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Locust Swarm

Summary: Locust swarms occur when populations of locust become dense. The crowding forces them to touch and this constant touching triggers a change in their usual solitary behavior.

Locusts are related to grasshoppers and they look very much the same. Their behavior, though, is different. Grasshoppers are solitary creatures. Locusts are solitary most of the time, but when conditions are right they will join together into terrifying and highly destructive swarms.

A locust swarm can cover an area that is over 450 square miles and can contain billions of locusts, densely packed together. They fill up the sky reminding you of Alfred Hitchcock's horror movie "The Birds." Everywhere you look the sky is crowded with dark flying creatures criss-crossing paths.

A locust swarm is terribly destructive. Each locust can eat its body weight every day and a large swarm can eat as much as 423 million pounds of plants a day. The locusts eat everything in their path. When they have destroyed the vegetation in one area they move on to the next. The results can be tragic. Famines often follow locust swarms causing starvation for humans and animals alike.

Locust swarms have been recorded throughout history. The horrors of a locust swarm are vividly described in Exodus in the Bible, where locusts were the eighth plague in Egypt: "They covered the face of the whole earth, so that the land was darkened; and they did eat every herb of the land, and all the fruit of the trees which the hail had left: and there remained not any green thing in the trees, or in the herbs of the field, through all the land of Egypt."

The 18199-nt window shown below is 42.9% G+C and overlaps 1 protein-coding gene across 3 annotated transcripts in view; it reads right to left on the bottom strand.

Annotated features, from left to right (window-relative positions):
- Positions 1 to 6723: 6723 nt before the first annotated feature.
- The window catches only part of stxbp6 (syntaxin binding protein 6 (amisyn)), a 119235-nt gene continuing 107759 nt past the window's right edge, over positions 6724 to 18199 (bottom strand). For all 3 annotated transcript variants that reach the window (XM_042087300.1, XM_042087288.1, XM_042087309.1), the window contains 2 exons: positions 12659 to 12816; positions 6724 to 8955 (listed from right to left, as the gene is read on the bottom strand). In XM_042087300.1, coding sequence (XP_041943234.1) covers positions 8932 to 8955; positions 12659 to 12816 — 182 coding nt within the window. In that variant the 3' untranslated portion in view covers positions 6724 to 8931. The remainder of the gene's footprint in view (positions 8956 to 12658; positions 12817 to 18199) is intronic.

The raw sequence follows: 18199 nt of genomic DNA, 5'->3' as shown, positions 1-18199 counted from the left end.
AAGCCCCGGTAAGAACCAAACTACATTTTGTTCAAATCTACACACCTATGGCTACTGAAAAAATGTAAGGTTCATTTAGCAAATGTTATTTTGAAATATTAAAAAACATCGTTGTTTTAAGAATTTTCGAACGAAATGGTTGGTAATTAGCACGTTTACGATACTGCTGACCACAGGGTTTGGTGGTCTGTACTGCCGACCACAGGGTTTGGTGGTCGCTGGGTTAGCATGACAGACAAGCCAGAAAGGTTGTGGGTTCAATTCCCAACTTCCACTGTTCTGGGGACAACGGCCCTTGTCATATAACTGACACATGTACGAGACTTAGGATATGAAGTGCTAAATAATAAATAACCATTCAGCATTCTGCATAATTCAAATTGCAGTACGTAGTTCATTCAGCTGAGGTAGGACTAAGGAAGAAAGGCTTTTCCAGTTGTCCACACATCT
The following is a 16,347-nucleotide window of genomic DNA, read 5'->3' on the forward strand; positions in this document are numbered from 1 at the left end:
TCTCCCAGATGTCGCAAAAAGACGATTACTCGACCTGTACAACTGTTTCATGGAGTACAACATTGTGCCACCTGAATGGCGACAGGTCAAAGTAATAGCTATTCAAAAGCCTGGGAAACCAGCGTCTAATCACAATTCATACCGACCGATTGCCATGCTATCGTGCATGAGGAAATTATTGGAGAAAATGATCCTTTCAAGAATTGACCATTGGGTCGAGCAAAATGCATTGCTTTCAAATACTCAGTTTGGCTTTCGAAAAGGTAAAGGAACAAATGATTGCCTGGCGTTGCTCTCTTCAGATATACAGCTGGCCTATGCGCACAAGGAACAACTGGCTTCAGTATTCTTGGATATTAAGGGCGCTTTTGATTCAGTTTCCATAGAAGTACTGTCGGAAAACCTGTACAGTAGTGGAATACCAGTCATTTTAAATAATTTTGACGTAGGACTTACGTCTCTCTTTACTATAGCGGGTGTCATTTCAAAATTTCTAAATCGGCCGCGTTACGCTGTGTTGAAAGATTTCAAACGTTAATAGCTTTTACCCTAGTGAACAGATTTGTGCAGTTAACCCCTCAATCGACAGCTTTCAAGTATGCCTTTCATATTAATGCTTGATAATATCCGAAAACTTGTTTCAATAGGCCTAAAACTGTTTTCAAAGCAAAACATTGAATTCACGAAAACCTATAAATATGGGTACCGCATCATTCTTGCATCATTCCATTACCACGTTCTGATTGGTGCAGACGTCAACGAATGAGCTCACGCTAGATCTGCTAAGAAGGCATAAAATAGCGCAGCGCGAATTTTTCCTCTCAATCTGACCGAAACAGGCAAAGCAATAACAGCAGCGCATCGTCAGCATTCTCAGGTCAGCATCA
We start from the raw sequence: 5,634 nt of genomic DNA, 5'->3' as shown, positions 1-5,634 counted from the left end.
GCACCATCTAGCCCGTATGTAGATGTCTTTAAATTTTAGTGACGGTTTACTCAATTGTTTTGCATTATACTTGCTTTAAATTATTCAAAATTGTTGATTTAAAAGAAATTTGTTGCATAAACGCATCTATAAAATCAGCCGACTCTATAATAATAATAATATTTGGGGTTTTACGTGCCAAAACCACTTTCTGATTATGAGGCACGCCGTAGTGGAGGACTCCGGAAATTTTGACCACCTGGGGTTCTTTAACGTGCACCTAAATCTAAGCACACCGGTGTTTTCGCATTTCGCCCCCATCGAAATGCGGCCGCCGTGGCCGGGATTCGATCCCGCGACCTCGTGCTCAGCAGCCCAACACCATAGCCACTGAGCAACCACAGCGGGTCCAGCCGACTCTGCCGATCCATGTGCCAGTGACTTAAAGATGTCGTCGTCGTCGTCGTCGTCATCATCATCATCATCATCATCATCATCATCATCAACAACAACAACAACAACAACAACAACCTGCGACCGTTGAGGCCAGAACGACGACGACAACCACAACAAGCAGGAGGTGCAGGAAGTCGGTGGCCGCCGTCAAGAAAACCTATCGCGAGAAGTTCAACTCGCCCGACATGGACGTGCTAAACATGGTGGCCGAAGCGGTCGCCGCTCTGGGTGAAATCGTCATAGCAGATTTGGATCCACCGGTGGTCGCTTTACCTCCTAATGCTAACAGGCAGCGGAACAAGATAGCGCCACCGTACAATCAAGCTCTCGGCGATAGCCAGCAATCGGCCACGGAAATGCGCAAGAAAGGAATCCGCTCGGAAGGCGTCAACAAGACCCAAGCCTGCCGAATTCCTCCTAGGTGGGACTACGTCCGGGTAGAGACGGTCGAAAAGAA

Today, locusts are found in 60 countries, but the swarms do the most damage in Africa, especially in areas of sustenance farming.

Scientists have recently discovered that the nervous-system chemical serotonin plays an important role in creating locust swarms. That's the same chemical that we humans have in our brains, the chemical that anti-depressants like Prozac are supposed to increase. In locusts, the serotonin triggers their swarming behavior. Locusts usually stay by themselves, but when some condition like a drought forces them to crowd together, they smell and see and touch each other. Scientists found that the smelling, seeing and touching are triggers that increase the amount of serotonin that the locusts produce. The serotonin, in turn, changes them from solitary to gregarious creatures and that's how swarms begin.

This is an exciting discovery because it points the way to possible future methods of preventing the damage caused by locust swarms. Right now, the only way to combat swarms is by using chemical pesticides which are not always effective and which may be harmful to the environment. Now that we know that increased serotonin levels cause locusts to swarm, scientists are working on finding a way to block serotonin production in locusts to prevent the swarms from starting.

It's hard to find many good things to say about locusts, although some people do like to eat them. Some cultures consider locusts delicacies as they are rich in protein. They may be boiled, roasted, barbecued, grilled or pan-fried. Also, some people like to keep locusts as pets. Mostly, though, locusts have been a plague on humanity. We are lucky to be living in a time when scientists may soon find the key to making locusts swarms a thing of the past.

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